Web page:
I blogged the other day about the efforts of the anti-Catholic shake-downers at SNAP to resist a Court order to turn over records they may have that are relevant to a plaintiff suit out in Kansas City.
In that story, David Clohessy (SNAP's very own Al Sharpton), called for a different standard of transparency for his crowd than for the Catholic Church. That is, of course, very convenient for him. I can only suppose he would be begging for TV time if any diocese defied a similar Court order.
Then, in a bizarre move, Clohessy impugned Archbishop Carlson: “Archbishop Carlson and his brother Catholic bishops have hired, hidden, transferred, defended and enabled child molesters. SNAP hasn’t. Carlson and his colleagues have ignored and concealed their crimes. SNAP hasn’t.”
Huh, you may ask? What does Archbishop Carlson have to do with any of this? This is a suit against the Diocese of Kansas City-St. Joseph about a priest from that diocese. Though it isn't clear from the press accounts, I think that lawyers in a similar suit in St. Louis are also seeking production of this evidence. But in any event, the allegations, if true, pre-date the last few Archbishops of Saint Louis.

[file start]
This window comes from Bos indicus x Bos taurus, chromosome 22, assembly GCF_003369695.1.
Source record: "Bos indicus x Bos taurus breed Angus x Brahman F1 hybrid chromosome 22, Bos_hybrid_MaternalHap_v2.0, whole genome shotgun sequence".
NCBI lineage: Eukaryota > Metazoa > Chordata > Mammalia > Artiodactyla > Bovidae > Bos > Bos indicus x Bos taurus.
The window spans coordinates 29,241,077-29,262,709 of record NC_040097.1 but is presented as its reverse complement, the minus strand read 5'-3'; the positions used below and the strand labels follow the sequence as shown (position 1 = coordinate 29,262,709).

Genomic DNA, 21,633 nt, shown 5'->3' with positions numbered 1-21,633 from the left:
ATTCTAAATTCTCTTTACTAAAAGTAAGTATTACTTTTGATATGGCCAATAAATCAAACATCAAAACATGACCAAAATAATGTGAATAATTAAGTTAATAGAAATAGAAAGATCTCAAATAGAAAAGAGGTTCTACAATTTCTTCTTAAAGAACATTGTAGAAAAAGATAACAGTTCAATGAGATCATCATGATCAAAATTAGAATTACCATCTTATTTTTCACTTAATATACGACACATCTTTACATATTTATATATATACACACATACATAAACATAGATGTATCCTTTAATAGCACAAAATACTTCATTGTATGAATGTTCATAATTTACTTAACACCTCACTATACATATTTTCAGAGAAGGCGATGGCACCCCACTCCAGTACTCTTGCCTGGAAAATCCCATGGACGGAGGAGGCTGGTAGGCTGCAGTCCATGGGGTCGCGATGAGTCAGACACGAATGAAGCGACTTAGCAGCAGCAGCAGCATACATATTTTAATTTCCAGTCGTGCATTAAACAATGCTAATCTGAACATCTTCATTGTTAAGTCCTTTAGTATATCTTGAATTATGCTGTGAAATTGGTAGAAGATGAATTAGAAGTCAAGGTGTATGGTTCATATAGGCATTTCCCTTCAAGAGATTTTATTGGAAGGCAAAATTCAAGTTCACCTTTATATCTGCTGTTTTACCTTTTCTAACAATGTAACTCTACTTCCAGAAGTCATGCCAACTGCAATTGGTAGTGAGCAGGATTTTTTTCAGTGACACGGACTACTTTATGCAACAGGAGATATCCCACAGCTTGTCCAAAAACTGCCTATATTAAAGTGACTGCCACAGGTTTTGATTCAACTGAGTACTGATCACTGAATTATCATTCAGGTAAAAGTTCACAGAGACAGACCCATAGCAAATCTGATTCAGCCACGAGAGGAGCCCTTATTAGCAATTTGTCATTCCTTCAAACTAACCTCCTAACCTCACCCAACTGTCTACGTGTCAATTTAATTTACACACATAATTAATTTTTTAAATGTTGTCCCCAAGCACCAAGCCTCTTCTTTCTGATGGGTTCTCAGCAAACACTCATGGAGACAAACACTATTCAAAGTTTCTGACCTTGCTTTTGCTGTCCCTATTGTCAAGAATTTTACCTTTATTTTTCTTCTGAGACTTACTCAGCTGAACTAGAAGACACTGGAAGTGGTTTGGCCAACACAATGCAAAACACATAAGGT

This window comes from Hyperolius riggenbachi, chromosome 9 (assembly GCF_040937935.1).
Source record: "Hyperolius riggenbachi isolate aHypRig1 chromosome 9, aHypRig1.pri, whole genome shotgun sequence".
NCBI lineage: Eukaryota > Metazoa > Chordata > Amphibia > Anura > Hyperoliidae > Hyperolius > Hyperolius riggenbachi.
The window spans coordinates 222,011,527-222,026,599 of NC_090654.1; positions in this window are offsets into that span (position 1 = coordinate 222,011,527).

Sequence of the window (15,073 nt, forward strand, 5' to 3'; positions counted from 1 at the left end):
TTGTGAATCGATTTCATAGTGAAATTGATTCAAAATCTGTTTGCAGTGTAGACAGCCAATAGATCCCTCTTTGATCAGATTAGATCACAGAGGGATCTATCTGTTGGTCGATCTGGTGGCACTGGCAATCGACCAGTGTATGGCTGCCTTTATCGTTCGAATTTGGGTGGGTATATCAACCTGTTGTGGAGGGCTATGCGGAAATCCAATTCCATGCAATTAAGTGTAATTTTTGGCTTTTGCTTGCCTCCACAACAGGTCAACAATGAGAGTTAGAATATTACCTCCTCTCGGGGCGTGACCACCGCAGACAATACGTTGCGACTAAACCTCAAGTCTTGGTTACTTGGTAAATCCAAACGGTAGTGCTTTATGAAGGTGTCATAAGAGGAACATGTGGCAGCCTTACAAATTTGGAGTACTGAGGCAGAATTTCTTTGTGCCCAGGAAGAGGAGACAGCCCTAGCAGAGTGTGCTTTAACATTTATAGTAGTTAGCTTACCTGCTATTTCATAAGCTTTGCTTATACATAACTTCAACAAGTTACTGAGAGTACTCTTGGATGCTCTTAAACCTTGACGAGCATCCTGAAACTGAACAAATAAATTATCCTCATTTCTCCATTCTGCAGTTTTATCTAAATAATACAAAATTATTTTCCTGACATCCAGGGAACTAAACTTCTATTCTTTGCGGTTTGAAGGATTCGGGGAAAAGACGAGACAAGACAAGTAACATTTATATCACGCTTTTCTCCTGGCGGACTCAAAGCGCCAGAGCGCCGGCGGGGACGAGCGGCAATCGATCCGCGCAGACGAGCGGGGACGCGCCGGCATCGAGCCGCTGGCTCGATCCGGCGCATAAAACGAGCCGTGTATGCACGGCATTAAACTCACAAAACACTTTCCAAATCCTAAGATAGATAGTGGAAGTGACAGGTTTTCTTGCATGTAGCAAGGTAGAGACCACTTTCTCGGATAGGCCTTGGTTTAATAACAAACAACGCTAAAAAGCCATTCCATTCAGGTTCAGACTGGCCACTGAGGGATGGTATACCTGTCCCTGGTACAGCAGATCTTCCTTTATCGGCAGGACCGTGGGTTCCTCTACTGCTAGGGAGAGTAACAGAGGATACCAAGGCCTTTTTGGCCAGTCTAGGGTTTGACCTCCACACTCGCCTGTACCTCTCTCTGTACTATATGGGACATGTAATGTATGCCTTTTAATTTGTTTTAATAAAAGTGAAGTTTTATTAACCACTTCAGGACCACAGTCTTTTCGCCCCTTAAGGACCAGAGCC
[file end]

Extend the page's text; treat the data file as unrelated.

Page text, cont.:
As it happens, this mini-snit prompted a response by the irrepressible Bill Donohue, President of the Catholic League. His provocative headline:
SNAP Protects Child Molesters
Read it. It says it like only Donohue could.
In a sign of the state of news coverage today, the Riverfront Times blog has published this, along with a reply by Clohessy, here. In an improvement over its usual reporting, the RFT blog asks a lot of the right questions, and although it is clearly sympathetic to SNAP, it does acknowledge that defendants in lawsuits have the right to subpoena this type of information.
In a nutshell, Clohessy's response is the same as the one in my past post: You see, it's OK to smear the Catholic Church because it's the Catholic Church. We all know they're evil. We are merely the helpless victims. To apply rules of evidence, fundamental principles of justice, or even due process of law to us would be to endanger our crusade to
Good luck with that strategy, David. When even the RFT acknowledges that you're in the wrong, the Court might find you less than persuasive.